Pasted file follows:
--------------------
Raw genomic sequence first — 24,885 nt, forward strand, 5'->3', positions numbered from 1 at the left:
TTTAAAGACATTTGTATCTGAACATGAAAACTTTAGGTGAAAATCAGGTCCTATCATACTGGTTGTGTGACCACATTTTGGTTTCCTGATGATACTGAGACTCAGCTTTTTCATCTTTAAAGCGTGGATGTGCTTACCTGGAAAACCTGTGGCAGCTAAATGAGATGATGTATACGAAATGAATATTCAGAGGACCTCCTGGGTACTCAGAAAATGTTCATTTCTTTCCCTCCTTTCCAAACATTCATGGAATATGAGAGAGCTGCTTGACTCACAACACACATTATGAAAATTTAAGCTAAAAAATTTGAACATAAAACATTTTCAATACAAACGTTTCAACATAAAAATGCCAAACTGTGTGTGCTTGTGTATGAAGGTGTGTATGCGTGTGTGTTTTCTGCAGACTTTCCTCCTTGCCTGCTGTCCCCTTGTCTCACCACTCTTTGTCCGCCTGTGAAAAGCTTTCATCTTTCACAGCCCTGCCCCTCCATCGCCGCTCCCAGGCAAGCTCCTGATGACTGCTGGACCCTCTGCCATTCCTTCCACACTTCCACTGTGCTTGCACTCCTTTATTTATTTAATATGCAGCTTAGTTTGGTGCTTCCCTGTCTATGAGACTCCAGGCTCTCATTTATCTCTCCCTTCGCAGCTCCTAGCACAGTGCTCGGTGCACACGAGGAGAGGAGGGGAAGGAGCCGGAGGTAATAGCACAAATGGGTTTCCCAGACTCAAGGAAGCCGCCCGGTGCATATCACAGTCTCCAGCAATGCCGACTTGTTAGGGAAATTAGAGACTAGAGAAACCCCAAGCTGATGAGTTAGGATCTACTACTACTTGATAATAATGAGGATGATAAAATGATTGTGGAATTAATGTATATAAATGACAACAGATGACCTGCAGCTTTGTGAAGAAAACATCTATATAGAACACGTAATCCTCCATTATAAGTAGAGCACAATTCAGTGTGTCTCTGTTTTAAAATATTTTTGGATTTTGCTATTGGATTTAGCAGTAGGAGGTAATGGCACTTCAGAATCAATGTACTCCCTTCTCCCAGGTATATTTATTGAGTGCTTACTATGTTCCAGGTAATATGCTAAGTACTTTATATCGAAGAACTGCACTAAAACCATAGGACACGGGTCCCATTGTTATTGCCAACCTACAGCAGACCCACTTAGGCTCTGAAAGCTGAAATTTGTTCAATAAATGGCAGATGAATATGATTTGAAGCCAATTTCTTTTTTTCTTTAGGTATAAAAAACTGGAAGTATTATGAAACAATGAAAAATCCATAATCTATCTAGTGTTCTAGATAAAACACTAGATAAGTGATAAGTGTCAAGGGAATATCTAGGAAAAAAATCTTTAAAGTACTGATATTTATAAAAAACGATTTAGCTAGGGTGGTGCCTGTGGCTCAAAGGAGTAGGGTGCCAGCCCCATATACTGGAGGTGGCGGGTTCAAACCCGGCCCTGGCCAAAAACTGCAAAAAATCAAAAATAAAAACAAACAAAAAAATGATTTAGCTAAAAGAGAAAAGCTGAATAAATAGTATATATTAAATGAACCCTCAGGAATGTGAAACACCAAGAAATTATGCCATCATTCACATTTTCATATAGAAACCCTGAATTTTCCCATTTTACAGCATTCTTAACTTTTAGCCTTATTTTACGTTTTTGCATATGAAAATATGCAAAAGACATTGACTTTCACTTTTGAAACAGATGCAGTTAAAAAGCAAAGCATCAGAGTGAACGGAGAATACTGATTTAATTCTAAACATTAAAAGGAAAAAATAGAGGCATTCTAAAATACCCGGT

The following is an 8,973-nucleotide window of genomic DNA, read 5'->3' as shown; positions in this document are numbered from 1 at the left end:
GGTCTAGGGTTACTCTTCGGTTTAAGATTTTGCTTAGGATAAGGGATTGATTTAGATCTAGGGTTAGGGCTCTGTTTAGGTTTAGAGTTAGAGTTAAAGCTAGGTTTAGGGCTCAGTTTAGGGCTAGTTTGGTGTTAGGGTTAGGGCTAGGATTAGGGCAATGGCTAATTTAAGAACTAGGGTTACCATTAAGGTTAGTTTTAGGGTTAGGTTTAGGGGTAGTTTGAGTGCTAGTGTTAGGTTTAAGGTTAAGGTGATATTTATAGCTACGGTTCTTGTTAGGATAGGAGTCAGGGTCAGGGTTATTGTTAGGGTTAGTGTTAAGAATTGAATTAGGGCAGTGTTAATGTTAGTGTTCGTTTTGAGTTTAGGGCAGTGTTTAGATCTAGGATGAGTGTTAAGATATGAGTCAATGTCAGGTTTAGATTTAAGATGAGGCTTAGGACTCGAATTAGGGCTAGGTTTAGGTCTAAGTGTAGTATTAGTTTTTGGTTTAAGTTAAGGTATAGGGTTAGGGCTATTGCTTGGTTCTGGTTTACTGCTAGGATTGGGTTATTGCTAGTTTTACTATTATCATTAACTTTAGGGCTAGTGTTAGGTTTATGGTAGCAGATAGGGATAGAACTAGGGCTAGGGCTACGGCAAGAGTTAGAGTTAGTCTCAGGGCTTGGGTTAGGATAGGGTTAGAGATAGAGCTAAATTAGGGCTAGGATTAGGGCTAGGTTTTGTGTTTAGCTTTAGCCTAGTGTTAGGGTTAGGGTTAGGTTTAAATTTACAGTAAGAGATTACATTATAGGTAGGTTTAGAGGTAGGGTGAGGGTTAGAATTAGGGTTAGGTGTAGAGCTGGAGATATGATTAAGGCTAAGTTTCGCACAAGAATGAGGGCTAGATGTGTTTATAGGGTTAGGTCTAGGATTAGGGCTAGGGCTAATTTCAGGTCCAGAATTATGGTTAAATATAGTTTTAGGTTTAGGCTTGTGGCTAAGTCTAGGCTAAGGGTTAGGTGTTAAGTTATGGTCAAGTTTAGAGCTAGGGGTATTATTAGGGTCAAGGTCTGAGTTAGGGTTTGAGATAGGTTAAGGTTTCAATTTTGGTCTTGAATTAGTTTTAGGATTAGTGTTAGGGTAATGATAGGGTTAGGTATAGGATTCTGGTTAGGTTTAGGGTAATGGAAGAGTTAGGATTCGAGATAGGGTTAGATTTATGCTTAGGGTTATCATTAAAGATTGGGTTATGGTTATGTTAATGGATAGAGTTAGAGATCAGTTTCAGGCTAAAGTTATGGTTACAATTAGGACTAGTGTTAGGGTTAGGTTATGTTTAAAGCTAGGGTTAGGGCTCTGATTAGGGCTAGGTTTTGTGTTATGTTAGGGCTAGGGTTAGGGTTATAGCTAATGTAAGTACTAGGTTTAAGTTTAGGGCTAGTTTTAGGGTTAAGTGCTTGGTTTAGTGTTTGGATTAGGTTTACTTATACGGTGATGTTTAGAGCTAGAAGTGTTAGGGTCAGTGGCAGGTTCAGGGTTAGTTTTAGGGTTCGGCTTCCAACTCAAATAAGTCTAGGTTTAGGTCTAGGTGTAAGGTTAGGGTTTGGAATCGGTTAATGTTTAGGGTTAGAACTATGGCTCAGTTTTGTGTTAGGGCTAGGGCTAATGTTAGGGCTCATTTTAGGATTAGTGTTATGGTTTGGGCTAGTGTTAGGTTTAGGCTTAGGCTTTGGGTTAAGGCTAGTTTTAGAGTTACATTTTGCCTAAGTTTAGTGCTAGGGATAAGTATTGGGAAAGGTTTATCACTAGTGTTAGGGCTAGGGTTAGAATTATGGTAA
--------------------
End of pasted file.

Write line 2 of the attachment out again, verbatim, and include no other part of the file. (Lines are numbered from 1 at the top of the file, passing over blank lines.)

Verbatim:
TTTAAAGACATTTGTATCTGAACATGAAAACTTTAGGTGAAAATCAGGTCCTATCATACTGGTTGTGTGACCACATTTTGGTTTCCTGATGATACTGAGACTCAGCTTTTTCATCTTTAAAGCGTGGATGTGCTTACCTGGAAAACCTGTGGCAGCTAAATGAGATGATGTATACGAAATGAATATTCAGAGGACCTCCTGGGTACTCAGAAAATGTTCATTTCTTTCCCTCCTTTCCAAACATTCATGGAATATGAGAGAGCTGCTTGACTCACAACACACATTATGAAAATTTAAGCTAAAAAATTTGAACATAAAACATTTTCAATACAAACGTTTCAACATAAAAATGCCAAACTGTGTGTGCTTGTGTATGAAGGTGTGTATGCGTGTGTGTTTTCTGCAGACTTTCCTCCTTGCCTGCTGTCCCCTTGTCTCACCACTCTTTGTCCGCCTGTGAAAAGCTTTCATCTTTCACAGCCCTGCCCCTCCATCGCCGCTCCCAGGCAAGCTCCTGATGACTGCTGGACCCTCTGCCATTCCTTCCACACTTCCACTGTGCTTGCACTCCTTTATTTATTTAATATGCAGCTTAGTTTGGTGCTTCCCTGTCTATGAGACTCCAGGCTCTCATTTATCTCTCCCTTCGCAGCTCCTAGCACAGTGCTCGGTGCACACGAGGAGAGGAGGGGAAGGAGCCGGAGGTAATAGCACAAATGGGTTTCCCAGACTCAAGGAAGCCGCCCGGTGCATATCACAGTCTCCAGCAATGCCGACTTGTTAGGGAAATTAGAGACTAGAGAAACCCCAAGCTGATGAGTTAGGATCTACTACTACTTGATAATAATGAGGATGATAAAATGATTGTGGAATTAATGTATATAAATGACAACAGATGACCTGCAGCTTTGTGAAGAAAACATCTATATAGAACACGTAATCCTCCATTATAAGTAGAGCACAATTCAGTGTGTCTCTGTTTTAAAATATTTTTGGATTTTGCTATTGGATTTAGCAGTAGGAGGTAATGGCACTTCAGAATCAATGTACTCCCTTCTCCCAGGTATATTTATTGAGTGCTTACTATGTTCCAGGTAATATGCTAAGTACTTTATATCGAAGAACTGCACTAAAACCATAGGACACGGGTCCCATTGTTATTGCCAACCTACAGCAGACCCACTTAGGCTCTGAAAGCTGAAATTTGTTCAATAAATGGCAGATGAATATGATTTGAAGCCAATTTCTTTTTTTCTTTAGGTATAAAAAACTGGAAGTATTATGAAACAATGAAAAATCCATAATCTATCTAGTGTTCTAGATAAAACACTAGATAAGTGATAAGTGTCAAGGGAATATCTAGGAAAAAAATCTTTAAAGTACTGATATTTATAAAAAACGATTTAGCTAGGGTGGTGCCTGTGGCTCAAAGGAGTAGGGTGCCAGCCCCATATACTGGAGGTGGCGGGTTCAAACCCGGCCCTGGCCAAAAACTGCAAAAAATCAAAAATAAAAACAAACAAAAAAATGATTTAGCTAAAAGAGAAAAGCTGAATAAATAGTATATATTAAATGAACCCTCAGGAATGTGAAACACCAAGAAATTATGCCATCATTCACATTTTCATATAGAAACCCTGAATTTTCCCATTTTACAGCATTCTTAACTTTTAGCCTTATTTTACGTTTTTGCATATGAAAATATGCAAAAGACATTGACTTTCACTTTTGAAACAGATGCAGTTAAAAAGCAAAGCATCAGAGTGAACGGAGAATACTGATTTAATTCTAAACATTAAAAGGAAAAAATAGAGGCATTCTAAAATACCCGGT